April 28th, 2021
Three different items “crossed my desk” this week that made me think more about the role of technology in the future of book publishing. They’re from different sources, but the messages converge.
The first item was a March blog post by Benedict Evans. (His excellent free weekly newsletter is a ‘must-subscribe’; the paid version is at hand for after you get hooked on the free one.) Titled “Outgrowing Software,” Evans looks at the fundamental shift in the role software plays in multiple industries, including music and books.“In the past,” Evans writes, “IBM, Oracle or Microsoft sold technology to other companies, as a tool.” Many of the tech companies today have moved beyond that, where, although they have a base of sophisticated software running their various platforms, it’s not software that they sell. “Uber and Airbnb don’t sell software to taxi companies and hotel companies,” he writes. They provide transportation and accommodation services — the underlying software is all but invisible, and is certainly not the “product.”
1. Music and Books Have Already Been Disrupted
Evans takes his analysis to the next level by looking at some specific industries “that have already been destabilized by software, and at what happened next.”
He starts with recorded music, where tech had “a huge effect” on the business. But who in the tech industry — Amazon, Apple, Google, Microsoft et al. — today spends efforts strategizing about their next steps in the music business? The industry, though completely reliant on technology, isn’t driven by technology. Content drives the industry, and business models, and marketing. Why would Apple bother with music anymore? Music industry revenues were $20 billion last year, while Apple’s were more than ten times that number.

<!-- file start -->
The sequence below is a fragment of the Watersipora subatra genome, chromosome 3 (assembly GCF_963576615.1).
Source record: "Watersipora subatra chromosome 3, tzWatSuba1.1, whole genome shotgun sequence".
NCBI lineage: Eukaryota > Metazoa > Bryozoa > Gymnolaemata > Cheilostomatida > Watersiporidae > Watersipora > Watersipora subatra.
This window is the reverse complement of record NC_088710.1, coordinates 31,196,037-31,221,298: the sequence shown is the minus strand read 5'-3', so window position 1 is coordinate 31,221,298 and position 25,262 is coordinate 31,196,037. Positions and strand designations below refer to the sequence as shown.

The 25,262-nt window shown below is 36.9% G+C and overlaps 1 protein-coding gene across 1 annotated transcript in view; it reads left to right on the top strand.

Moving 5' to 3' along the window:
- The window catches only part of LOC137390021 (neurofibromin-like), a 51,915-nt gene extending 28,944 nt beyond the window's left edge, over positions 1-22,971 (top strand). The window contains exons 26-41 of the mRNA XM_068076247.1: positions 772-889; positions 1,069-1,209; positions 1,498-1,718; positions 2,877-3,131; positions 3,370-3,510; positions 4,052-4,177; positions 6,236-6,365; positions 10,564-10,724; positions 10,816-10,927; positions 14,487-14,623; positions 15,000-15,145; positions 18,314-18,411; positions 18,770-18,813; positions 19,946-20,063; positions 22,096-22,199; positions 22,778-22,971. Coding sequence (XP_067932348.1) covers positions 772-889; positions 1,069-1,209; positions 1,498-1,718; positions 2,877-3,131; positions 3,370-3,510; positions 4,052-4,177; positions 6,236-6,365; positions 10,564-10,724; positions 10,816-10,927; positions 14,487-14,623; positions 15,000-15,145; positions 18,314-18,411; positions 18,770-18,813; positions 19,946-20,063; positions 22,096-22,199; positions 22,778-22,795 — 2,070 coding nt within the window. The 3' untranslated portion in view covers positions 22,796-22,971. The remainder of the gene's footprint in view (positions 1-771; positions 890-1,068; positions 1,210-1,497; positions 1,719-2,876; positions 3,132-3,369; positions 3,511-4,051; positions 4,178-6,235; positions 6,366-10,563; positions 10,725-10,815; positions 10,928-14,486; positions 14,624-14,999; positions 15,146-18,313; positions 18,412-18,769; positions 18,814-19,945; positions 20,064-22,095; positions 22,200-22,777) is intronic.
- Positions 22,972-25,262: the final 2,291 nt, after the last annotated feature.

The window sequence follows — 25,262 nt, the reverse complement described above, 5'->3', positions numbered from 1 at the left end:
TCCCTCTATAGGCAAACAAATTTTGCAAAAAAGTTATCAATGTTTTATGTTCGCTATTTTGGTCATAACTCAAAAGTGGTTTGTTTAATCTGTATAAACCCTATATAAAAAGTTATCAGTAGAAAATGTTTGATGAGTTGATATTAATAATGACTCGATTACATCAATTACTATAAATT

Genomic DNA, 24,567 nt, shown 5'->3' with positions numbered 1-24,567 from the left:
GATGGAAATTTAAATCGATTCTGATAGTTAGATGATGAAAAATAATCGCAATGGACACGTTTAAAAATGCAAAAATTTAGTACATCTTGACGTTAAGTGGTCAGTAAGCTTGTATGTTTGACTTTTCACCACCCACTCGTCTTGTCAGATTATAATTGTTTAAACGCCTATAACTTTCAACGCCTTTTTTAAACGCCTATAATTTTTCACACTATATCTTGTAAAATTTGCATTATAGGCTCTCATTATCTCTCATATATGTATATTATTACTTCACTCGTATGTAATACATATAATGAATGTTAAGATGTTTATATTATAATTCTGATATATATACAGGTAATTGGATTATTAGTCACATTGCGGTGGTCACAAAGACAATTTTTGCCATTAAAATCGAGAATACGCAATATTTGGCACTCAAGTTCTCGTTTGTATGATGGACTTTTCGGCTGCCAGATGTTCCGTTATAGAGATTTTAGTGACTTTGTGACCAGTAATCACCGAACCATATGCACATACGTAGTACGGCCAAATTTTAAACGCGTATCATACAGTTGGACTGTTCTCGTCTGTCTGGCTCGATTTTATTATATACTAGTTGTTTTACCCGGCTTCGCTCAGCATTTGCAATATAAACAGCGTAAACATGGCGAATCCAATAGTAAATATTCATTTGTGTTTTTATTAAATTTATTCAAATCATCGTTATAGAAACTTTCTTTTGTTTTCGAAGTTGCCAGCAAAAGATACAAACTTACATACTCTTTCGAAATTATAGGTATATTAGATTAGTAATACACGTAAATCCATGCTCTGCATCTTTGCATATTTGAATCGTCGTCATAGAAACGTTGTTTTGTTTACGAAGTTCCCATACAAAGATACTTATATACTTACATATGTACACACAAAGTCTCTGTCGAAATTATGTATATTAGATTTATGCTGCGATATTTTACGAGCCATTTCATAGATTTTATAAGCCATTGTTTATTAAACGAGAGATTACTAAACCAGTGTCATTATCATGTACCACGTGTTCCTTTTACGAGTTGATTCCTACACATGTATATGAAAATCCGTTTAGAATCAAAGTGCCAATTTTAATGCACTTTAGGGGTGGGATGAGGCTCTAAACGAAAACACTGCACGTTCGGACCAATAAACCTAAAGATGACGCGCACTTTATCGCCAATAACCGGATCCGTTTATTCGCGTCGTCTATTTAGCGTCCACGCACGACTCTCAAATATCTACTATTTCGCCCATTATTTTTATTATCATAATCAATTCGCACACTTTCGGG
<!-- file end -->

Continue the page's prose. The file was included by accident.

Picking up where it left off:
Evans doesn’t visit the retrospective numbers. If you go back 20 years (2001), U.S. recorded music revenues were more than two-and-a-half times larger than Apple’s sales that year — the company was taking aim at an industry far larger than its own.
More interesting for book publishers is Amazon’s changing role over time. When Amazon launched the Kindle in 2007, U.S. publishing industry revenues were nearly twice Amazon’s ($27b vs $14b); Amazon’s sales are now ten times those of the publishing industry. The result, Evans says, is that “no one in tech cares about online book sales or ebooks.” They’ve moved on.
2. Technology Within a Social World
John B. Thompson’s Book Wars: The Digital Revolution in Publishing will be published in the U.S. next week (two months after the U.K.). I’ll be returning to the book in multiple blog posts, but even in the preface (and mirrored in the conclusion), Thompson has trenchant observations to share about technology’s role in publishing.
I’ve been following book publishing startups for more than a decade. The first output from my interest is a 2017 report, An Authoritative Look at Book Publishing Startups. I’m in the midst of updating the list of the over 900 startups that I’ve tracked and expect to publish a second edition of the report this fall. There are unique questions posed around each startup, but the most vexing one is outcomes: each firm’s eventual success or failure. The outcome is sometimes uncertain: “many startups are essentially dead, but limp along for years in zombie-like fashion.” When they fail, is it a failure of technology or of marketing? Or is it for some other reason?
Thompson suggests a different way to think about technology and its impact on the book publishing industry.
The claims of the pundits, he notes, when they’ve looked at the digital disruption of established industries, have focused “far too much on… the technologies themselves. They believed, often blindly, “that new technologies, by virtue of their intrinsic and advantageous features, would prevail eventually.”